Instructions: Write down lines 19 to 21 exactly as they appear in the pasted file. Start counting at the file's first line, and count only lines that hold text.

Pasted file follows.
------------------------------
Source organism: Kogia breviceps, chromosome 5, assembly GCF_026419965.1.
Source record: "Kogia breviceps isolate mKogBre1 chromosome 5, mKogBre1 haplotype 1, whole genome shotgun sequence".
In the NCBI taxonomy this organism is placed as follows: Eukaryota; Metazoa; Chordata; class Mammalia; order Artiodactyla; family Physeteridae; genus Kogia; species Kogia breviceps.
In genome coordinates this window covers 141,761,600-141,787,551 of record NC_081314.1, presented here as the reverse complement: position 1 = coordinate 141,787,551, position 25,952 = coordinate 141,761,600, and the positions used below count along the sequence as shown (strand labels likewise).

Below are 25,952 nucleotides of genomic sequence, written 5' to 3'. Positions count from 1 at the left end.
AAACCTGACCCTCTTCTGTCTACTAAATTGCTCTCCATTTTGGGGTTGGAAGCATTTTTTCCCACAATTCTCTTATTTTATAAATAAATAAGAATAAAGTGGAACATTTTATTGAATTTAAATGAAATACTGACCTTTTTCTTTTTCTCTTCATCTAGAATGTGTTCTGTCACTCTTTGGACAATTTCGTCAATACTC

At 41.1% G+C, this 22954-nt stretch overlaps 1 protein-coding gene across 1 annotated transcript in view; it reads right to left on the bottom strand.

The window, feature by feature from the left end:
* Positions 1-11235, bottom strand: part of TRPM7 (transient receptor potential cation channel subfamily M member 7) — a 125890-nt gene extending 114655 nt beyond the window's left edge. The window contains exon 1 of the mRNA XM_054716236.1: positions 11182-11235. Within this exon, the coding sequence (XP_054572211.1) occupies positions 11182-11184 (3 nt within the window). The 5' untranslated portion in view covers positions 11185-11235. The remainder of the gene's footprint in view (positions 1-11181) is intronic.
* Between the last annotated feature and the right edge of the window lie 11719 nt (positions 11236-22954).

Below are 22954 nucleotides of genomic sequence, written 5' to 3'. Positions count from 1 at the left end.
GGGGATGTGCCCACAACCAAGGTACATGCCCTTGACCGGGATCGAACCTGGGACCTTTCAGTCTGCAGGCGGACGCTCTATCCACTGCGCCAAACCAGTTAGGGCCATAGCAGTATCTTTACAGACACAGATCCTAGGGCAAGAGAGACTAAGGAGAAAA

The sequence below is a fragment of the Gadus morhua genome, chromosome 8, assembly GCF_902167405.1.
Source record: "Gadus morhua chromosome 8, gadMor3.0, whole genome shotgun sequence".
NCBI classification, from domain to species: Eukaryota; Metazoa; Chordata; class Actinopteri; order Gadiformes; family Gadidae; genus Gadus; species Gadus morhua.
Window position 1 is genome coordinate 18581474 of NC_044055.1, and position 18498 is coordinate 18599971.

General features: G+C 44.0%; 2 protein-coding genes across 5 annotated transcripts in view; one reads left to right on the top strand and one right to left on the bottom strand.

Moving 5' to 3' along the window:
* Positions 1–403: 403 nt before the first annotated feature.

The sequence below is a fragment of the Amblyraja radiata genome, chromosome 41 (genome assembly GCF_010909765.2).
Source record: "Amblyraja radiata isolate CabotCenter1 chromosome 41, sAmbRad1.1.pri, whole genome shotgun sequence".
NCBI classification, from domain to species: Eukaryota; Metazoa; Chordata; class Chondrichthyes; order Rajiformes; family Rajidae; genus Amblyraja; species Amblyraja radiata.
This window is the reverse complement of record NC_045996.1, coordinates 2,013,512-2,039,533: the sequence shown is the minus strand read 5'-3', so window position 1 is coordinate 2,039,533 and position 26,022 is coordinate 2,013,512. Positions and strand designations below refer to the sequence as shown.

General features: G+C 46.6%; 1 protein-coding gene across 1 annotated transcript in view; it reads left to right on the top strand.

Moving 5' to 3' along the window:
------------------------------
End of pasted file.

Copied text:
* Positions 1–403: 403 nt before the first annotated feature.

The sequence below is a fragment of the Amblyraja radiata genome, chromosome 41 (genome assembly GCF_010909765.2).
Source record: "Amblyraja radiata isolate CabotCenter1 chromosome 41, sAmbRad1.1.pri, whole genome shotgun sequence".